Most parents are proud of their children and their achievements. And, high on the list is the pleasure of a child who excels in sports. After all, that “A” average in math is great…it really is. But, good grades are a private source of pride.
While, a football or basketball championship is a community event.
It’s public, and it makes a parent proud.
Of course, many parents appreciate academic performance, or even when a child has good manners or shows true generosity. It all counts. But, in our culture, school sports, high school and college athletics are reinforced as the top of the pyramid. It’s not right.
Yet, what if a boy or girl peaks too early? What happens next?
Years ago I worked with a fellow—let’s call him Leon—who presented the issue with acuity.
“My problems began when my mother won an Olympic Gold medal at the age of 18.”
Never mind that Leon’s mother was not yet to give birth to the patient for another ten years.
There was something haunted in the way Leon reported his history of narcissistic neglect at the hands of an immature and alcoholic mother. She was a woman who had a huge public persona, and little for Leon, his dad and his siblings when in the house. It was as if she peaked too early, and had trouble settling down to a normal life afterwards.
Many stars of sport go on to live productive lives. I wonder, however, if there is something about the Olympics, with its high drama and television coverage that young people are simply unprepared for. In professional sports like football or baseball, players are often in the game for years, and get a chance to balance fame with personal life. In contrast, the Olympics often features sports that don’t have a following in America (Shot Put, for instance) or have a short life span for the players involved. You often get one special chance, and then it’s over.
The Trials of an Olympic Star:
Let’s take Olympian superstar, Michael Phelps, who at the age of 28 is the most decorated Olympian in history, competing in the Olympics at age 15. Yet, at 23 there he was at the center of a marijuana scandal—with a photo of the very public Phelps smoking weed.
Of course times have changed. Would Phelps be so condemned today in 2014? I don’t think so. Nevertheless, this scandal resulted in the loss of a major sponsorship deal and a huge blow to his reputation. After admitting the photo with the bong was indeed accurate, Phelps apologized for his behavior and referred to it as “inappropriate.”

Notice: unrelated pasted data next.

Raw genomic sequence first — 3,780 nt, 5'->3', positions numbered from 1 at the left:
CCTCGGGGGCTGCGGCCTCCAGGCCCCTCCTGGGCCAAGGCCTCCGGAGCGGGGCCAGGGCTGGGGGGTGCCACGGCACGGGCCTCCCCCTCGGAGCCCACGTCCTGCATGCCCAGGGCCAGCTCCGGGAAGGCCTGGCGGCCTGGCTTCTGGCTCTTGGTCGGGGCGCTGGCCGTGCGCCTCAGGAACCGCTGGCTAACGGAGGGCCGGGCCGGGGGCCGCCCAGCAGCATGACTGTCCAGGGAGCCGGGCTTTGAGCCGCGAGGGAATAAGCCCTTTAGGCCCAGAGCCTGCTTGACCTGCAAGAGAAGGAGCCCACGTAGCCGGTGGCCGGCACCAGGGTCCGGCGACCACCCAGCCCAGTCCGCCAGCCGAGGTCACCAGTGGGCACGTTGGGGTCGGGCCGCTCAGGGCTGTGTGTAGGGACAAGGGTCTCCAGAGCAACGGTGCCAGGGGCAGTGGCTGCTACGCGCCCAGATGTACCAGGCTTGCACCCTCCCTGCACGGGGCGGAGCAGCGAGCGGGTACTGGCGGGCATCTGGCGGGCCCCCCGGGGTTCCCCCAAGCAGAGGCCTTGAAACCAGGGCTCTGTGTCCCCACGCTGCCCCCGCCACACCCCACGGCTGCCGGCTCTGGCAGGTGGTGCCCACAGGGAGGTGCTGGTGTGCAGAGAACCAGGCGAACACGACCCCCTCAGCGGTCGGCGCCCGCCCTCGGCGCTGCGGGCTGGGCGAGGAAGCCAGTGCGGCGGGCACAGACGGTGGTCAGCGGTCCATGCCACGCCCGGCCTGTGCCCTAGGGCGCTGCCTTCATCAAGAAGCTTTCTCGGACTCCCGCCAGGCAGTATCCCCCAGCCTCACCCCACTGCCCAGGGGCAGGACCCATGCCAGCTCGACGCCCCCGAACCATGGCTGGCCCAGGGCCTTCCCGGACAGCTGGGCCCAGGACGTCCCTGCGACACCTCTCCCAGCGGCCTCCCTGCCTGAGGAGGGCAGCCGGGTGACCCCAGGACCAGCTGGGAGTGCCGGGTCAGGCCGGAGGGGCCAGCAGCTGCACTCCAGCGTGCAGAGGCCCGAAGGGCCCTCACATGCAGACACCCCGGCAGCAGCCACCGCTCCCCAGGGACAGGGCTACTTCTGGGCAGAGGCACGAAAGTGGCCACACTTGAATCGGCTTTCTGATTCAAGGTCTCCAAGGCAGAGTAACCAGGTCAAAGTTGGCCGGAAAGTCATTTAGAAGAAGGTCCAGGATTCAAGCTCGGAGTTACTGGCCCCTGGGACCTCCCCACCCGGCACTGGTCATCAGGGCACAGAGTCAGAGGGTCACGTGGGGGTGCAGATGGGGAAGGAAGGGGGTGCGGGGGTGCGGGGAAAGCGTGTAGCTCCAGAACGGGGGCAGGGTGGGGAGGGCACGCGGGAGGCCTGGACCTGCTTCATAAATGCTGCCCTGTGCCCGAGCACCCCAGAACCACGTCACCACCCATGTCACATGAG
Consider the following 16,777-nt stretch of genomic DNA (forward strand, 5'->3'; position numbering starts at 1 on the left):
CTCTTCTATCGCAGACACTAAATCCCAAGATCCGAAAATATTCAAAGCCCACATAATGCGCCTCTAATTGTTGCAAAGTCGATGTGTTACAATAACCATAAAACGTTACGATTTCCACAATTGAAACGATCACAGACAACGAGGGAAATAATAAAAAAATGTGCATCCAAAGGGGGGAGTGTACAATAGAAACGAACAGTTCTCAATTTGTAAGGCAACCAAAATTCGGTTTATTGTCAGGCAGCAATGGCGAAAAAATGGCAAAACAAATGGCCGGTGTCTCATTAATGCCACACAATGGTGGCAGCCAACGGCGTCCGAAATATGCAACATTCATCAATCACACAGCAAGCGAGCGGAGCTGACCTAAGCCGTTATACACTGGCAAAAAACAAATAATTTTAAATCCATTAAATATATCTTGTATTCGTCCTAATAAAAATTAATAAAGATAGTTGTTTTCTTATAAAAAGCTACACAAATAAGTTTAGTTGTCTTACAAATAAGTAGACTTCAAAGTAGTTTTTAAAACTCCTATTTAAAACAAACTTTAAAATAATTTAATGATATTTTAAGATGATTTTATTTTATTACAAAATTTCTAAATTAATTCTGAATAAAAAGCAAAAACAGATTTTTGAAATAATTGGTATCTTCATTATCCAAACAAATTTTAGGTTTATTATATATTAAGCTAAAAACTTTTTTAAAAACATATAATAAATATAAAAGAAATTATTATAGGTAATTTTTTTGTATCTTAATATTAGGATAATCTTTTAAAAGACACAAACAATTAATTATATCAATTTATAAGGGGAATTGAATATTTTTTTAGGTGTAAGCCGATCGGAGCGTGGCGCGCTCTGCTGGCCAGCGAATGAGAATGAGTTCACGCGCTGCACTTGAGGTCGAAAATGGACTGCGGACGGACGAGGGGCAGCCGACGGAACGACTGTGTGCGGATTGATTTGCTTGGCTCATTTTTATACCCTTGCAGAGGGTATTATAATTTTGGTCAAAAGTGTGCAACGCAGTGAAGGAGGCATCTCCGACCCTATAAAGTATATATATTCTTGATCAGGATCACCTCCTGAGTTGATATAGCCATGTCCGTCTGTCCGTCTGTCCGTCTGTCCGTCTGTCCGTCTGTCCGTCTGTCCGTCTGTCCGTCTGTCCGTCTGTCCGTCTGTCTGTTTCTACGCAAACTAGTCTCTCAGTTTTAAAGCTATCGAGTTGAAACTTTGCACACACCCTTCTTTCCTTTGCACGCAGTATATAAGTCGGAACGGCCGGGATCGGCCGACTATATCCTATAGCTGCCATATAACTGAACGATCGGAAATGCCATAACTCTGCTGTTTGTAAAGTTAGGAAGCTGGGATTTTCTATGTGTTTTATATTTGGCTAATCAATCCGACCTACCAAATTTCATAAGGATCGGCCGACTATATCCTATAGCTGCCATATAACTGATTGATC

Perhaps Phelps acted without thinking, feeling above it all. Maybe it was the impulsiveness of his documented Attention Deficit Disorder? Or, maybe, weed helped calm down an epinephrine wired Olympic athlete?
What’s important is that Phelps recovered strongly from this uncomfortable moment in his life. I’m sure not every athlete is so fortunate—consider Leon’s mother.
The Psychology of Early Peaking:
One trait reinforced
Young athletes who break world records or simply showcase their extraordinary athletic skills result in generating a buzz and hype around themselves. If you read, “nineteen year old collects six Olympic gold medals” as opposed to “Twenty-eight year old collects six Olympic gold medals” I’m certain you’ll find the former much more fascinating.
The hype that follows this young athlete is only the beginning of the peak. The hype is followed by an inevitable demand for the athlete to continue displaying incredible feats. The pressure can either make or break this athlete in the long-run. It is important for an athlete to remain grounded and his support system plays a large role in achieving this.
This happens to smart, beautiful, talented people. You play to your strength, and when it is gone, there is grief involved. Healthy people leave it behind, and integrate their success into their story moving forward. They keep developing.
And, unhealthy people long for the old days, which are past. They are disappointed and angry that the world is not interested anymore. Fame is fleeting. You can’t turn it into a reason for being.
The Biology of Early Peaking:
An interesting study looked at the addictive conditioning of athletes who may not be set up for an easy transition to a less than full-out training schedule. No one stays on an elite level forever and if one’s body becomes habituated to catecholamine and endorphin rushes, there may be a problem living a less stimulating lifestyle. Adjusting to normal life can be a challenge to an elite athlete. It’s not just psychological, but biological as well.
There are indications that elite athletes are at a higher risk for dependencies and other psychiatric disorders. Like, Leon’s mother, the transition to “real life” means finding pleasures and excitement in a normal life’s journey. This may not be easy for many.
Best Wishes and Lessons Learned:
It often comes down to good parenting.
If you overvalue your child’s accomplishments, they may begin to believe they are defined by their success. This set up a narcissistic system, in which the athlete feels adoration from the crowd, but also from their parents. It can lead to a sense of specialness that ultimately undermines normal development. These young people can fall hard when the music stops. For others who are solid, the greatness of the Olympics becomes part of their journey. Something to take pride in, but not something that defines who they are to become.
Fortunately for Phelps, he was able to redeem himself and regain the trust from the public he once had. He also competed in the 2012 Summer Olympics and went on to collect a couple of gold and silver medals. He learned his lesson and hasn’t disappointed us since.
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